Rosanna Peng has “got the eye”, as they say. Her approach to film and photography is always unique, always from a perspective that feels familiar yet just beyond your own grasp. Here, she gives us insight on standing out as a woman in a male-dominated field and what’s it’s like making art in The Six (hint: it def involves Drake).
Tell us a little bit about yourself.
I’m a videographer/director/editor trifecta. I make videos.
What was more challenging – moving from British Columbia to Toronto or from Toronto to LA?
Moving from BC to Toronto was definitely more challenging. I was young and naive and had a lot of expectations for my first move. There was a lot of growing up to do, and really quickly. I definitely mentally reminded myself to have less expectations in my second move. I still have goals moving to LA, but I constantly remind myself that it’s important to leave room for unpredictability in a new city.
What’s your take on the art community in LA vs Toronto?
Toronto feels very competitive. Everyone feels like they’re fighting to stand out creatively. It’s a great environment to be in though, it forces you to identify what you can offer that others don’t. This has allowed me to learn a lot of other skills than just shooting / editing. The biggest difference with LA is that creatives are a lot more relaxed. Not lazy, relaxed. Maybe it’s the flawless weather here or the many outdoor adventures to escape to on the weekend, but that would be my first impression of the two art communities.
Since we’ve both made the move from Toronto to LA, I feel like we belong to a secret club. Entry into this club requires you to H U S T L E, in that, It is a lot harder than it looks. What is your best advice to someone looking to make a move to a new city?
My advice would be to stay balanced. Hustling too hard can drain you out and you quickly realize you have no close friends in the city for support. Hanging out/networking too much can also drain you when you realize you haven’t created anything you’re proud of in a while. It’s all a big juggling act, in a new city or not.
Break it down for us, what is involved in being a director?
It depends project to project, but in an ideal situation the director comes up with a vision to a film project. They rally and build a team to execute the idea/vision. On the shoot day, they’re responsible for directing all the moving parts of the production. After the shoot, they work with the editor in bringing the project back to the original idea/vision. In my case, I edit mostly all of my own work.
Film/Video is still quite a male-dominated medium, how do you navigate that energy when you’re on a set or among your film peers?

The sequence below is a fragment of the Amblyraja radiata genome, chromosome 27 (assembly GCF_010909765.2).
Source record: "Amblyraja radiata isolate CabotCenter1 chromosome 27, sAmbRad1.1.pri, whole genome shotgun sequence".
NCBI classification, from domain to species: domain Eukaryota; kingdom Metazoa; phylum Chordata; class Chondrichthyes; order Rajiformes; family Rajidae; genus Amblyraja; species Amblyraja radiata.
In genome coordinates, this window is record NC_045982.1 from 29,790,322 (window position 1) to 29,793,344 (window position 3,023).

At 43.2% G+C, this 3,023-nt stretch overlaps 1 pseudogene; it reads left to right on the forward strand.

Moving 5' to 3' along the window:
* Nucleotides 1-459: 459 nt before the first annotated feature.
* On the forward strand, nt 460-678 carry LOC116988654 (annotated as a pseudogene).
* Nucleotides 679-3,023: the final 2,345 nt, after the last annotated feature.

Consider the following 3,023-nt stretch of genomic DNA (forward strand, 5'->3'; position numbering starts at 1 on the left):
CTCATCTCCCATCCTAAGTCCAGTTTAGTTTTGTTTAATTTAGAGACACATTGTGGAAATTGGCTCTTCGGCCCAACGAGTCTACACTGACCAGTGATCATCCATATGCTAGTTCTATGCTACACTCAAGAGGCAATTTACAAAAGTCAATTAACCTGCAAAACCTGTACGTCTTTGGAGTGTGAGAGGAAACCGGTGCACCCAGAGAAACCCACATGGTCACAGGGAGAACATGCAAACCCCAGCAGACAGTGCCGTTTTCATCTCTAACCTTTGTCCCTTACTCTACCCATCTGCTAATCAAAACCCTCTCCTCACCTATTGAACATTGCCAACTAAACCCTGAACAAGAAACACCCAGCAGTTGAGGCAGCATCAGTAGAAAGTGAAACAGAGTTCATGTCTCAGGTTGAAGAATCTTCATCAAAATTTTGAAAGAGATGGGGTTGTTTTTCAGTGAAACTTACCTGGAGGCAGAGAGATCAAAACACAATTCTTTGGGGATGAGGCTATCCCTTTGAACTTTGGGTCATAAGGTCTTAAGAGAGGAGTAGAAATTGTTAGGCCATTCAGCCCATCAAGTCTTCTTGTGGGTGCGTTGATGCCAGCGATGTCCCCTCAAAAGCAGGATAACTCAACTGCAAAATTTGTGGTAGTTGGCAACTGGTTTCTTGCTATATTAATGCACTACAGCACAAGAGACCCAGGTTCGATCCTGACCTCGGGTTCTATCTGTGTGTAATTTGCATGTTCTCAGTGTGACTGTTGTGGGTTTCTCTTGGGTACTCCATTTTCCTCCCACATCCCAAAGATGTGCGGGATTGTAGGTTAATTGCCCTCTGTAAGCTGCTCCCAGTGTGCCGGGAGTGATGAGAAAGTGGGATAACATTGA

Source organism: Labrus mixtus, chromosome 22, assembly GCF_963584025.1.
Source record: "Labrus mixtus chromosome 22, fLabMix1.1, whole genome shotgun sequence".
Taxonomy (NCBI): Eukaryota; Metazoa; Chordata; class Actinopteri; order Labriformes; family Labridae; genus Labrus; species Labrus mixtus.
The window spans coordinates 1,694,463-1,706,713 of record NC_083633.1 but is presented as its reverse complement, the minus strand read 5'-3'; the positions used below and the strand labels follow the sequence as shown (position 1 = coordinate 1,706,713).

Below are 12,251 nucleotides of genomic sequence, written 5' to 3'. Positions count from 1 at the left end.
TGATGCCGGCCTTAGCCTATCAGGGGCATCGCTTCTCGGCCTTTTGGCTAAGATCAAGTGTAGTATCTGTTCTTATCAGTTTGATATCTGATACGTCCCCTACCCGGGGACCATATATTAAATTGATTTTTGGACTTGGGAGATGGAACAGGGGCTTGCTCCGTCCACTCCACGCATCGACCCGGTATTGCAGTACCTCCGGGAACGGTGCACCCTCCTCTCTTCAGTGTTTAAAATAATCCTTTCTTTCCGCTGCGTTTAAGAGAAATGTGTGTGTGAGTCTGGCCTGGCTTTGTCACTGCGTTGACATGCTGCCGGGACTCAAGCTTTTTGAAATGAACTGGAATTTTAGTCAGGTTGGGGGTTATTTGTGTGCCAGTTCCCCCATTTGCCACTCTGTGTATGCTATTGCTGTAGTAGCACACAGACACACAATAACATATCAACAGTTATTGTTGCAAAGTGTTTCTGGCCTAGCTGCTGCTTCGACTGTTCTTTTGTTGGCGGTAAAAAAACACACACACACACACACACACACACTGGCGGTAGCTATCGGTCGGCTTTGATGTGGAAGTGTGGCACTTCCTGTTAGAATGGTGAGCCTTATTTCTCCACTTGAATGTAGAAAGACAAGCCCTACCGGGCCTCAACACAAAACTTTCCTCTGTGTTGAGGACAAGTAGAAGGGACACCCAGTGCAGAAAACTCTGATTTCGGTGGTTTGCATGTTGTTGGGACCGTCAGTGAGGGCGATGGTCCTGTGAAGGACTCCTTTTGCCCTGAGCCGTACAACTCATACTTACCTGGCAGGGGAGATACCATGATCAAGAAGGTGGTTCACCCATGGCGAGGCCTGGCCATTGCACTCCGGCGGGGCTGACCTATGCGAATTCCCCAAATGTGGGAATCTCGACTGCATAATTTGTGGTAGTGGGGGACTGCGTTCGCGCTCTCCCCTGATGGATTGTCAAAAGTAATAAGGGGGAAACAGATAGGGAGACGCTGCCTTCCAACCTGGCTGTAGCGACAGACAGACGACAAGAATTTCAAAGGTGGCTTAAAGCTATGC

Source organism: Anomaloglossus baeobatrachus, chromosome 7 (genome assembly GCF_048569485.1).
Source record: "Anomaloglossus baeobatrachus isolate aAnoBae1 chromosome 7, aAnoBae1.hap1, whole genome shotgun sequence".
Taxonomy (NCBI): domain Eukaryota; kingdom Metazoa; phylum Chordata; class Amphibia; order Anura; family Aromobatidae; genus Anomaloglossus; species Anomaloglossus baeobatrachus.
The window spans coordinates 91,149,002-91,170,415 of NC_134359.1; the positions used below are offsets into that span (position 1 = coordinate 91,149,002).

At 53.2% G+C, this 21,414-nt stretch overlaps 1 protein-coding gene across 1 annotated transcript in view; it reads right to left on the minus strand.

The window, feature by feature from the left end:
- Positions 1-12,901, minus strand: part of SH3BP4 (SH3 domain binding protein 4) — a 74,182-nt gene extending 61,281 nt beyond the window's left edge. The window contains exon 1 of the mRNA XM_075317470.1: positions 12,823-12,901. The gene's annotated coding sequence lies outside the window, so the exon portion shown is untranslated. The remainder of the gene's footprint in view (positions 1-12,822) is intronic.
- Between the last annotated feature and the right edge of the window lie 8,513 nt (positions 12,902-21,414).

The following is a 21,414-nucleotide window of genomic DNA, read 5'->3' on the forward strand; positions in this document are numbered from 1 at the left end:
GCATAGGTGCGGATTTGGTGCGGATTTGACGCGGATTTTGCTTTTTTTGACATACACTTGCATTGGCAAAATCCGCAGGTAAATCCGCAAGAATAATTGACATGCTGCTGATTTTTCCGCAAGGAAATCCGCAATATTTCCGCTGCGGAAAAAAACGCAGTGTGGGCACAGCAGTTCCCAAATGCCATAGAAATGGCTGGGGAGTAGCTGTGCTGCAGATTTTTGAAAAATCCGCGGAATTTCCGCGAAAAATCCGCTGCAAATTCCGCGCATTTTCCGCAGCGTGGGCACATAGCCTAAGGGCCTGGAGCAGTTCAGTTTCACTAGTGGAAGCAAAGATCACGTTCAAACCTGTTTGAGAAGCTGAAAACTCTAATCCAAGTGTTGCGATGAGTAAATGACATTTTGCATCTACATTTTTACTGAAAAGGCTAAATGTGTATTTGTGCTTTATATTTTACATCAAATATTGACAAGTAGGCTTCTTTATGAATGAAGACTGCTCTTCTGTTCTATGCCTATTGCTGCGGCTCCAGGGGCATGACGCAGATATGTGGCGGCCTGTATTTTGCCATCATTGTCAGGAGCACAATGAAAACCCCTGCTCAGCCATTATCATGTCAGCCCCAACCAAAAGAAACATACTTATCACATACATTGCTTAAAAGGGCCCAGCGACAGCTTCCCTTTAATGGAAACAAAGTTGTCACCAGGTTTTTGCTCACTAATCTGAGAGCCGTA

I’ve always felt a sense of inferiority in the film/video world. I’m not your traditional director or videographer. I went to school for graphic design and bought a camera and taught myself how to shoot/edit. I know I’m good at what I do, but I still have a lot to learn. This feeling paired with being in a male-dominated field honestly makes me insecure a lot of times. This fear was one of the driving forces to why I wanted to step into directing. There’s no room for insecurity as a director. I’m still navigating the balance between being my goofy true-self on set, while still being focused on pushing the vision forward. I learn something new about myself every time I’m on set. By deciding to focus more on directing, I wanted to grab my fears by the collar and shake things up a bit.
Your aesthetic is SO FRESH, how did you cultivate it? What or who inspires you visually?
I’m currently inspired by fashion photography. I’m drawn to beautifully art-directed sets and locations as well as raw and grimy portraits on a simple backdrop. Photographer, Paolo Azarraga, always kills this. With everything I make, I try to (low key) mess with the viewers and how they view/perceive the work. 2 seconds in, they think they’re getting a knock-off Wes Anderson video, then you hit them with some grime and realness.
One of my favorite pieces you’ve done is a feature on Karolina Kuras, what was that experience like?
Thank you! That was definitely one of my favourite projects as well. I admire Karolina’s work a lot, so I was stoked to pick her brain and dissect why she does what she does. It’s always interesting doing feature videos because on one hand, you want to honestly represent the artist, and on the other hand, you’re directing them in situations on how you see them. It always feels like a dance (*dad pun).
Since you work for a beauty brand, what’s your beauty regimen, what have you learned and what can you teach me?
My secret beauty weapon is snail cream (shoutouts to Korea). It’s never too thick or light. I love putting it on in the morning and night. One thing I’ve learned at my job is the power of contouring/highlighting. It’s like lighting a film set.
What are some exciting projects that you’re currently working on?
I’m currently working on a video promoting a new sneaker release coming soon.
Do you love Drake or do you LOVE Drake.
I think I do love Drake. Hometown pride, through and through. Even though I’m from Vancouver (lol).